The Woman in the Mirror

I’m reading Camille Paglia’s “Glittering Images”, a book I recommend to anyone interested in art history and interpretation. It’s a series of short essays, covering about one hundred major pieces of art throughout history. The sub-title says it all: “A Journey through Art from Egypt to Star Wars.” Of course her essays all have her strong dissident feminist twist to them.

In describing Titian’s “Venus with a Mirror” she writes: The hushed spectacle of a woman gazing into her mirror has exerted a powerful fascination on male artists. Is she a puppet of vanity, or a sorceress in eery dialogue with her double? Most feminists reject the mirror as Woman’s oppressor, the internalized eye of judgmental society.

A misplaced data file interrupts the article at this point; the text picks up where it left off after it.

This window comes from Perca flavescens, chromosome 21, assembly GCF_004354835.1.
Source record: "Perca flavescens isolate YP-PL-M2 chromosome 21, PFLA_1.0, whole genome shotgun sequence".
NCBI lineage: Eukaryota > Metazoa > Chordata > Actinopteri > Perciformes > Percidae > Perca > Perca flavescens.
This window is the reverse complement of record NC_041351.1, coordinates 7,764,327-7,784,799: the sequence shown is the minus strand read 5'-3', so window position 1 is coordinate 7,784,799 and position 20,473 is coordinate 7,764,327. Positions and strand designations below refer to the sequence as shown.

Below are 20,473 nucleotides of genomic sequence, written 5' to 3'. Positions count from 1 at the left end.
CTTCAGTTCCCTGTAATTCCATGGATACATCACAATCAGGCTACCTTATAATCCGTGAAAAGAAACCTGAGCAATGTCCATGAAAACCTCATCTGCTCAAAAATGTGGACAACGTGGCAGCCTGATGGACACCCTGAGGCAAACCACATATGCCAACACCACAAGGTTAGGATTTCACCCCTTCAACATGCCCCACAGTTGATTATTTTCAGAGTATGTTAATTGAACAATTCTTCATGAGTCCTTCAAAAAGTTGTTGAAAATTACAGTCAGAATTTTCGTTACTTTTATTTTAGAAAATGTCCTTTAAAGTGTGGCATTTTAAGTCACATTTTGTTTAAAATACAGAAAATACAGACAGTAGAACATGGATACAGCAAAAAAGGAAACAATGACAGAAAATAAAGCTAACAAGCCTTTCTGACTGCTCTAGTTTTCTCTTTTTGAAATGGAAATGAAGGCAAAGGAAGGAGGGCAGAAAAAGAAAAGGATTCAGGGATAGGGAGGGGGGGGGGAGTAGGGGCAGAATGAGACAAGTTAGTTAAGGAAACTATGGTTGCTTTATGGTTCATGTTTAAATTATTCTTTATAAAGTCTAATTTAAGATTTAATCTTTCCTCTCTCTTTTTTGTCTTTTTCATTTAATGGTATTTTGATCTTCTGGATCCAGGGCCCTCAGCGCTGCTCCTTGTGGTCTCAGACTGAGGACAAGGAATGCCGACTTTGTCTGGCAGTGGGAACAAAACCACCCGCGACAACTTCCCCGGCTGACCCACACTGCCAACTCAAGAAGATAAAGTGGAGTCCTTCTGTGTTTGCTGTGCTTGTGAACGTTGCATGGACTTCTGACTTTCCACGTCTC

Or, as John Berger wrote in “Ways of Seeing”

A woman must continually watch herself. She is almost continually accompanied by her own image of herself. Whilst she is walking across a room or whilst she is weeping at the death of her father, she can scarcely avoid envisaging herself walking or weeping. From earliest childhood she has been taught and persuaded to survey herself continually. And so she comes to consider the surveyor and the surveyed within her as the two constituent yet always distinct elements of her identity as a woman. She has to survey everything she is and everything she does because how she appears to men, is of crucial importance for what is normally thought of as the success of her life. Her own sense of being in herself is supplanted by a sense of being appreciated as herself by another….One might simplify this by saying: men act and women appear.

One of my all-time favorite images from a session I shot a long time ago, featuring Angela.

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